ASIA NEWS REPORT: by Nirmala Carvalho
The attack on the colleges of St. Joseph Anegal (40 km south of Bangalore) occurred on January 27. Reason for the assault, failure to display the Indian flag during celebrations for the national holiday. The extremists attack the university campus before the eyes of the police, who arrested without cause, the rector Fr. Melvin Medonca. The University is renowned for its commitment in the education of Dalits and tribals.

Bangalore (AsiaNews) - The violence against Christians in the Karanataka continues. In recent days, a mob of radical Hindu extremists stormed St Joseph's College Anegal Pu, (40 km south of Bnagalore). The radicals beat up the students and asked for the arrest of the director of the school for not having hoisted the national flag during the celebration of the Indian Republic, last January 26. The assailants belong to the Hindu movement Vishwa Hindu Parishad, Bajrang Dal, Rashtra Sakthi Sese and Karnataka Raskshana Vedike, and even included members of Anekal City Council.

During the attack. Fr. Melvin Mendonca, director of the institute, and Fr. Anil D'Mello local superior of the Jesuits, tried to calm the crowd, which broke into the school, disrupting classes. The police were present but did nothing to stop the attackers. Students from the school had to form a shield to defend their rector, but were beaten by security agents before the extremists. To avoid accidents, the priest turned himself in to agents. Under pressure from the radicals, the police forced the priest to walk the distance to station on foot under a shower of verbal abuse, anti-Christian slogans and intimidation. Without any reason, the agents detained Fr. Melvin at the station only releasing him at 9 in the evening after nine hours of interrogation. The Director of the school is not allowed to make any statement on the aggression he suffered.

Interviewed by AsiaNews, Fr Melvin rejects the accusations and says that the flag was displayed on the campus of Jnana Jyoti, headquarters of the institute. "We respect and have regard for the national sentiment - he says - and we do not want in any way prevent the celebrations in our school. The flag was hoisted in the new seat of the university, which will commence academic activities next year. "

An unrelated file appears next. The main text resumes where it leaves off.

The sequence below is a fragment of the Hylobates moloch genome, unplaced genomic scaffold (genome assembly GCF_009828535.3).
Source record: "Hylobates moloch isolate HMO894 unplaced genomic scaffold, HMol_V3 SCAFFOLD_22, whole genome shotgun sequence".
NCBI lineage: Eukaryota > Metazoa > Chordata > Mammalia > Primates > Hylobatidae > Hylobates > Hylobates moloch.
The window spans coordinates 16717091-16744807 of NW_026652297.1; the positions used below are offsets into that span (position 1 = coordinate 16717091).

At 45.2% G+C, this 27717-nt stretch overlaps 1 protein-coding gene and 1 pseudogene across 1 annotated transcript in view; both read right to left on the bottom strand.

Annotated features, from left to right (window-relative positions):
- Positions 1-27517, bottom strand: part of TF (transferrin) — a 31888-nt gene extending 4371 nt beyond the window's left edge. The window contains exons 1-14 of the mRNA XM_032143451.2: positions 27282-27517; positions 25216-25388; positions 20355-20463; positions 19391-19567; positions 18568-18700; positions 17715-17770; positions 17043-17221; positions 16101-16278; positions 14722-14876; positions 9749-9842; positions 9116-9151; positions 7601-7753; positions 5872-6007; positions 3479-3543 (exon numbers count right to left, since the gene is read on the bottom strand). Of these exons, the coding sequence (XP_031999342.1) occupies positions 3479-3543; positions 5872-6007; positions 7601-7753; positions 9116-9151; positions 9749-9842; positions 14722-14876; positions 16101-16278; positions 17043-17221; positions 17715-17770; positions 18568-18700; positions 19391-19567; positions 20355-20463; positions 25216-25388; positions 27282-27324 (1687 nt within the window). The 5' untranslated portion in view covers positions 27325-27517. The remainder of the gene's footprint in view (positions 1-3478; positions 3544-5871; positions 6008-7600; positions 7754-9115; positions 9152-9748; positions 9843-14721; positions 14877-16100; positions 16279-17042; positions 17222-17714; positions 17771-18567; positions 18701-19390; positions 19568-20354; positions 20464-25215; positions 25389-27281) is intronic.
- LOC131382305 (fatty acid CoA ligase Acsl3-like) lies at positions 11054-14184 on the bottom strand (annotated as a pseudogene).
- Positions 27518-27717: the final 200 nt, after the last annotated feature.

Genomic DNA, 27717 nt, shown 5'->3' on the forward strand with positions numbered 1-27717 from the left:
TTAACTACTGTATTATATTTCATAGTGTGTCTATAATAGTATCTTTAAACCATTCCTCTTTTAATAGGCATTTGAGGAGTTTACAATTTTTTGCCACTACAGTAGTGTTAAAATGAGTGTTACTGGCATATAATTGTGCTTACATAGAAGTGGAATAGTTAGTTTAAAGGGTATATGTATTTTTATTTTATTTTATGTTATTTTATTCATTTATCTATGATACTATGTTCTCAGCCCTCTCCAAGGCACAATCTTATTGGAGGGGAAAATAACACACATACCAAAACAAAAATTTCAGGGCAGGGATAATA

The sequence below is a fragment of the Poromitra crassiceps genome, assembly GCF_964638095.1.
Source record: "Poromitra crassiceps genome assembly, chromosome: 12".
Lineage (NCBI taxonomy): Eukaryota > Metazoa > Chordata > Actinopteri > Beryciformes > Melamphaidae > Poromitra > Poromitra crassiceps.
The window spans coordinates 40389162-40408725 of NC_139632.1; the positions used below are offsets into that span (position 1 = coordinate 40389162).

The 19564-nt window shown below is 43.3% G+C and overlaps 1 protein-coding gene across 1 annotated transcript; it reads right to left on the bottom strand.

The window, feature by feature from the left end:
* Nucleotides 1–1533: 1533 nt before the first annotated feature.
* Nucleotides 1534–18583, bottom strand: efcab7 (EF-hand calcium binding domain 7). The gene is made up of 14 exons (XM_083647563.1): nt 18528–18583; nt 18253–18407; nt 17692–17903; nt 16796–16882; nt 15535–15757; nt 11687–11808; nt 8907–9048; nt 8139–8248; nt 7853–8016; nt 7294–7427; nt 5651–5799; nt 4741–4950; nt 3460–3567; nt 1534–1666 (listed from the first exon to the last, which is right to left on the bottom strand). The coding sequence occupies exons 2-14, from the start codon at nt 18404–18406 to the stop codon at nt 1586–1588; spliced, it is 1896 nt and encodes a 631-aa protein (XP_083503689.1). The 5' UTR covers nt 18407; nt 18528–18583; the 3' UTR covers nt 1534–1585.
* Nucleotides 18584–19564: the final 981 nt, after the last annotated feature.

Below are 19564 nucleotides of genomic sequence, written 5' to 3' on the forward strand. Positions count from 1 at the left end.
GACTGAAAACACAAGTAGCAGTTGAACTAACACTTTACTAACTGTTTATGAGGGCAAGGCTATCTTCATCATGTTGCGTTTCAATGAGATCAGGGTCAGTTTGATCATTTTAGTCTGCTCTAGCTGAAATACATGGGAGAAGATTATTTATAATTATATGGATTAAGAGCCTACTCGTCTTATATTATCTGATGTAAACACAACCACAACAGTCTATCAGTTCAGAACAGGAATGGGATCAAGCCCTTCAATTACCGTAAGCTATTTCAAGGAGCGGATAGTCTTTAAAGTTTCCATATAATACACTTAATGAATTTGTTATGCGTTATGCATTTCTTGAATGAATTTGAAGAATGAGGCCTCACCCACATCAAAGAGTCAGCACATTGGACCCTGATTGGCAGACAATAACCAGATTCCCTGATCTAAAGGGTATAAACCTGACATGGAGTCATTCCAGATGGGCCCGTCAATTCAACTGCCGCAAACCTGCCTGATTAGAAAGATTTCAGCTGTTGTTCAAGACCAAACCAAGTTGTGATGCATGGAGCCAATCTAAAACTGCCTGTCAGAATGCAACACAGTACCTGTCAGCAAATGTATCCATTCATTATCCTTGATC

The Graduate Institute of St Joseph Anegal has existed for over 40 years and since 2010 has been welcoming students from poorer sections of society. To date, 378 students study in the institute, among them there are about 220 are Dalits and 60tribals.

Fr. Melvin points out that "the Hindus stormed the university not because the flag was not on display, but to prevent the education of Dalits and Tribals. "In the last year – he continues - the members of the Vishwa Hindu Parishad stormed the campus eight times and have called for the closure of the institute during the agitation organized by the Hindu leader Hanna Hazare. However, we have resisted the pressure. "

Several attacks against Christians have been recorded in recent years in the municipality of Anegal. In 2010 a Jesuit priest was stabbed while returning from a village a few kilometers from the city. In the same year a group of college students of St. Joseph were attacked by extremists. In 2011 the Anegal Catholic church was damaged with stones and offensive graffiti against Christians.


Mark 5: 21 - 43
21 And when Jesus had crossed again in the boat to the other side, a great crowd gathered about him; and he was beside the sea.
22 Then came one of the rulers of the synagogue, Ja'irus by name; and seeing him, he fell at his feet,
23 and besought him, saying, "My little daughter is at the point of death. Come and lay your hands on her, so that she may be made well, and live."